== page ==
SMS is not exactly plaintext.
The network operator has it in plaintext, but the attack surface there is limited and both organizational and technological measures limit the exposure.
Over the air, it is pretty much encrypted, unless one uses 2G which can be optionally unencrypted and vulnerable to downgrade attacks. Most modern phones can be forced to use 3G and above.
And yes, these encryption methods are considered weak in relation to e.g. TLS and sucessful attacks do exist. But these attacks require equipment, skills and have their own prerequisites (like a great deal of exchanged data, etc...).
SIM swapping and other social engineering attacks are also possible, but they are - again - attacks and they require luck, skills and effort. They are not ready to use access channel. They can fail miserably as well - all the way down to being arrested and prosecuted.
In short, SMS is not that bad for use as a second factor.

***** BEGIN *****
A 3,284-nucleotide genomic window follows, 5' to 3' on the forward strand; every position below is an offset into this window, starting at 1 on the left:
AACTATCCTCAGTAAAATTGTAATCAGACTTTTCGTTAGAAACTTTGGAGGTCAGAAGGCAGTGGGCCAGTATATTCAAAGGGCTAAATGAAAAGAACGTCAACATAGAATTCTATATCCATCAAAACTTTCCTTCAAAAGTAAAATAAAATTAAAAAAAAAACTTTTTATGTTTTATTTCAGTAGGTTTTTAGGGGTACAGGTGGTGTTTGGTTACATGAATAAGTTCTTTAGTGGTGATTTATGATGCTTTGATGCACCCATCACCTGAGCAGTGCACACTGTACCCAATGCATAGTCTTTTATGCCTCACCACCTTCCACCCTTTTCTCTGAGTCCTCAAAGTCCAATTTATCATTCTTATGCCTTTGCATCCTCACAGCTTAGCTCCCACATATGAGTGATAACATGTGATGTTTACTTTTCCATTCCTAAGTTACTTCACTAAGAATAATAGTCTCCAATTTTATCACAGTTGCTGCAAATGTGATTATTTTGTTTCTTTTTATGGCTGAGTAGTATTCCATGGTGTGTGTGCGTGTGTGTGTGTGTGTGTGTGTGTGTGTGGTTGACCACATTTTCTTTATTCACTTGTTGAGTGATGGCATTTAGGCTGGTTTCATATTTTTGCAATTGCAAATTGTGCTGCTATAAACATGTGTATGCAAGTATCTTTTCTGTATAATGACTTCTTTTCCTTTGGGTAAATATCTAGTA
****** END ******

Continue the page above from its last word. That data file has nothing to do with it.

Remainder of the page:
There is no good and bad (by itself) method.
There are good and bad methods in relation to the risk spectrum, the stakes and the user base involved. SMS is bad for launching nukes, but good enough for the average Joe's online payments. It is bad as well in regard to the order of an attractive toy use in a kindergarden.
In the security field, "good enough" is quite often the best method, because the security always cripples the usefullnes of the resource in question.
As per @Steve comment:
the worst second factor is one that users refuse to use because it's "too complicated" or "doesn't work on my system". This will either lead to users having only single-factor authentication, or becoming ex-users as they cancel their service or similar. In that context, a "bad" second factor is still good, because it's better than losing customers or relying on only a single factor. Even more customers can be kept by offering a stronger alternative to SMS (or other weaker second factors) for those customers who appreciate the technical differences and prefer stronger security.